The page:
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ER-2 #809 08/12/13

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Flight Number: 
13-9052
Payload Configuration: 
SEAC4RS
Nav Data Collected: 
Yes
Total Flight Time: 
7.9 hours
Comments: 
Coordinated ER-2/DC-8 science flight based out of EFD. Objectives were primarily for Southeast Air Chemistry with main goals to sample regions over the Gulf near New Orleans and pollution from Birmingham. Several aeronet sites were overthrown and vertical profiling maneuvers were conducted off the Southern Coast of Louisiana and additional one enroute to EFD. eMAS was known non-operational prior to the mission. Al other instruments were installed and initial indications were that they worked well. In general, a very good flight with significant science objectives achieved.
Flight Segments: 
From:EFDTo:EFD
Start:08/12/13 12:58 Z Finish:08/12/13 20:52 Z
Flight Time:7.9 hours
Log Number:132301PI:Kent Shiffer
Funding Source:Hal Maring - NASA - SMD - ESD Radiation Science Program
Purpose of Flight:Science
Flight Hour Summary: 
132301
Flight Hours Approved in SOFRS166
Total Used164.6
Total Remaining1.4
132301 Flight Reports
Date Flt # Purpose of Flight Duration Running Total Hours Remaining Miles Flown
08/01/1313-9048Check33163
08/02/13 - 08/03/1313-9049Science6.59.5156.5
08/06/13 - 08/07/1313-9050Science8.417.9148.1
08/08/1313-9051Science7.225.1140.9
08/12/1313-9052Science7.933133
08/14/1313-9053Science639127
08/16/1313-9054Science7.846.8119.2
08/19/1313-9055Science8.154.9111.1
08/21/1313-9056Science7.362.2103.8
08/23/1313-9057Science7.769.996.1
08/27/1313-9058Science7.277.188.9
08/30/1313-9059Science7.484.581.5
09/02/1313-9060Science8.292.773.3
09/04/1313-9061Science8.4101.164.9
09/06/13 - 09/07/1313-9062Science8109.156.9
09/09/13 - 09/10/1313-9063Science8.1117.248.8
09/11/13 - 09/12/1313-9064Science7.6124.841.2
09/13/1313-9065Science8132.833.2
09/16/1313-9066Science8140.825.2
09/18/1313-9067Science7.9148.717.3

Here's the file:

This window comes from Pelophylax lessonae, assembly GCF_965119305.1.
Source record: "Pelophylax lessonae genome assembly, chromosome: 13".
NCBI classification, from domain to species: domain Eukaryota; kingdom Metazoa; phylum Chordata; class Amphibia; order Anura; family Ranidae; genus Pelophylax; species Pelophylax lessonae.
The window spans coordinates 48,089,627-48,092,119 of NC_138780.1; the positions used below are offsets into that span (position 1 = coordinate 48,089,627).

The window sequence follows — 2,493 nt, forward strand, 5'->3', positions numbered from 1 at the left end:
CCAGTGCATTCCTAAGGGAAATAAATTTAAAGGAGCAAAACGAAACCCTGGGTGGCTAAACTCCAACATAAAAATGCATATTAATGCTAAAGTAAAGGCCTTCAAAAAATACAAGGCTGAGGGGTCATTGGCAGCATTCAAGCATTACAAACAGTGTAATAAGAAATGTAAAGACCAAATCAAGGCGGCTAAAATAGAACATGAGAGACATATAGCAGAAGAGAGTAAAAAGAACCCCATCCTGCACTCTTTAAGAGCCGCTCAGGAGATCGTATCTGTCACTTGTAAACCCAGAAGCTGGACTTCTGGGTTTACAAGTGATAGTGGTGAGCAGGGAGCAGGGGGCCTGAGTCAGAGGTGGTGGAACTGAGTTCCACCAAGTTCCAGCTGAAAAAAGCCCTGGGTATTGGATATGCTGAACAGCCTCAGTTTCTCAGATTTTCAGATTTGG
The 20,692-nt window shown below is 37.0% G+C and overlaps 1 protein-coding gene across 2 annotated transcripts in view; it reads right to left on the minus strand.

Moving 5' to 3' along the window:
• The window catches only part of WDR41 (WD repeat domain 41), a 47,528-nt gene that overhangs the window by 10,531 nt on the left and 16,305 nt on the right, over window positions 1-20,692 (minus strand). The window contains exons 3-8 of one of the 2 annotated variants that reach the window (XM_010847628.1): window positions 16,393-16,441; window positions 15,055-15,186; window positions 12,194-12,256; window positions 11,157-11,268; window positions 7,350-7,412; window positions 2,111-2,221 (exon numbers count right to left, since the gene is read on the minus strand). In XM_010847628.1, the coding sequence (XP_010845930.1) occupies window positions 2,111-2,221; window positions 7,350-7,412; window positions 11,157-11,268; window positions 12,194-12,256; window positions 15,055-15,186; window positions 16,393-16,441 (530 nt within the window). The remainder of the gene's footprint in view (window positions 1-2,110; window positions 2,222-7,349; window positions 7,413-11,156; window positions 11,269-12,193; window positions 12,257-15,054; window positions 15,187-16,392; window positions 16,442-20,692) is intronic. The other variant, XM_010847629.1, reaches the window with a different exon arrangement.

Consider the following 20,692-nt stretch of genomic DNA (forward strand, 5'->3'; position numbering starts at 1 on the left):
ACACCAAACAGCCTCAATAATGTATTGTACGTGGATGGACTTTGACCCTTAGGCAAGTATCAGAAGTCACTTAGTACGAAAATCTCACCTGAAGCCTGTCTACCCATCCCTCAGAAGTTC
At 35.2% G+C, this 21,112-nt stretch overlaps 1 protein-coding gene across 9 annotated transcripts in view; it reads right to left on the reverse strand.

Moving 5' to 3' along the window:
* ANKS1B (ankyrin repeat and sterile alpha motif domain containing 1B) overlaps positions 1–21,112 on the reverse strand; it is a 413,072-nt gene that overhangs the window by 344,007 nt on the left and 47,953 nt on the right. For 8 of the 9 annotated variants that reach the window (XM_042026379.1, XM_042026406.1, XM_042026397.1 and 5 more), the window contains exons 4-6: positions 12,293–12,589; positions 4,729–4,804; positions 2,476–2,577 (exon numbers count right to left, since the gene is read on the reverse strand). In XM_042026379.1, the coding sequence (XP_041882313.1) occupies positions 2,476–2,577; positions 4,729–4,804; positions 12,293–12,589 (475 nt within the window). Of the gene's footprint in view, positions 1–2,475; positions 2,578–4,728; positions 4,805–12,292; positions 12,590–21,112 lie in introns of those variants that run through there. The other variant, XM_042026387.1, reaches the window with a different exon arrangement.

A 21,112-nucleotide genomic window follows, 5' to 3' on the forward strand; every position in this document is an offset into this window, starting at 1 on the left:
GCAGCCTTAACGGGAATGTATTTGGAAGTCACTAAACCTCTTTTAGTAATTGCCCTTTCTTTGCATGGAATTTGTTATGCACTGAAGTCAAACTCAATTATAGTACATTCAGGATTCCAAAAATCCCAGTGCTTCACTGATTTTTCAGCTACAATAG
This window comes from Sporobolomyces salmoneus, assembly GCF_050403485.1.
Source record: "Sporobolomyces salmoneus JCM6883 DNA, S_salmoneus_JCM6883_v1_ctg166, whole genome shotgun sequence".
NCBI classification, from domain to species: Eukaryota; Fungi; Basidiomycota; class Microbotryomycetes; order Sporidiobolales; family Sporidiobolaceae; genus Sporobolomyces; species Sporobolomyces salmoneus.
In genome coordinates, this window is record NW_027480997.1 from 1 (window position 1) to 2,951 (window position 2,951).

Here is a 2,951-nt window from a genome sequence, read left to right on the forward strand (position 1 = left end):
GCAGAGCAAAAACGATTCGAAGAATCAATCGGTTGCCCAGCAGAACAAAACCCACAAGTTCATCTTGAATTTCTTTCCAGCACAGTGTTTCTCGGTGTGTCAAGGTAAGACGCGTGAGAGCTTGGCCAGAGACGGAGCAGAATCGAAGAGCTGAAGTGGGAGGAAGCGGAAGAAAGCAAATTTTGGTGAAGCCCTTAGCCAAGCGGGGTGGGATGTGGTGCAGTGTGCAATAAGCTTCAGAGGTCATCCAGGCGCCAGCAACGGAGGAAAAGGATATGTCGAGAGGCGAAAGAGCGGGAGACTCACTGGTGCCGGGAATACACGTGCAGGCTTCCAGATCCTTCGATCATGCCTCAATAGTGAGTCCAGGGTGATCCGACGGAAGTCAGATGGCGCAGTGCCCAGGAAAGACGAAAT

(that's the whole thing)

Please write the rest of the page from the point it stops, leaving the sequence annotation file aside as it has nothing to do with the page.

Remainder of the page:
09/22/1313-9068Science8.1156.89.2
09/23/1313-9069Science7.8164.61.4

Flight Reports began being entered into this system as of 2012 flights. If there were flights flown under an earlier log number the flight reports are not available online.

Related Science Report: 

SEAC4RS - ER-2 #809 08/12/13 Science Report

Mission: 
SEAC4RS
Mission Summary: 

Flight Report – SEAC4RS ER-2, August 12, 2013 Science Flight 3

 

Prepared by: Richard Ferrare (richard.a.ferrare@nasa.gov)

Purpose of flight:  1) acquire remote sensing data over rosette in the Gulf of Mexico, 2) fly over AERONET stations, 3) remotely sense Birmingham plume, 4) sample UT/LS on return to Houston.

Pilot: Dean Neeley

Playbook topics: SE chemistry, remote sensing of aerosol in broken cloud field, air chemistry

Flight plan: Proceed up over Gulf executing a dip to 45 kft before rosette pattern over Gulf, execute rosette pattern in coordination with DC8, proceed NW over Gulf near Pensacola and fly over SEARCH-OLF AERONET station, proceed NE over SEARCH-Centreville2 AERONET station, continue NE over Huntsville, fly over Yorkville AERONET station, conduct section rosette in coordination with DC-8 over Birmingham plume, return to Houston with dips along the way.

Takeoff: 7:59 CDT (12:59 UT)

Duration: 7.9 hours

Notes:

ER-2 received excellent takeoff clearance and was allowed to directly climb to 17 kft, then 65 kft, which is an unusual event.   After collecting data during dip prior to first rosette over the Gulf, both ER-2 and DC-8 were well coordinated over first rosette in the Gulf. Mostly clear skies with some small low clouds were present over the first rosette.  ER-2 flew over some small convection near the Florida coast before proceeding over AERONET sites, Huntsville, and the second rosette.  The convection had not yet built up over this second rosette and the aircraft were well coordinated in this rosette pattern. CPL measured cirrus over much of the second rosette with some breaks in one of the rosette legs. One the way back to Houston, the ER-2 performed one dip but was unable to perform a second dip because of convection.

Aircraft and instruments: Instruments were able to transmit data to the ground in real-time. eMAS did not operate during flight due to problem with digitizer. All other instruments appear to have worked nominally as far as limited in-flight and quick-look analyses showed. ER-2 may have a minor maintenance issue with spoiler actuator that may require maintenance before next flight.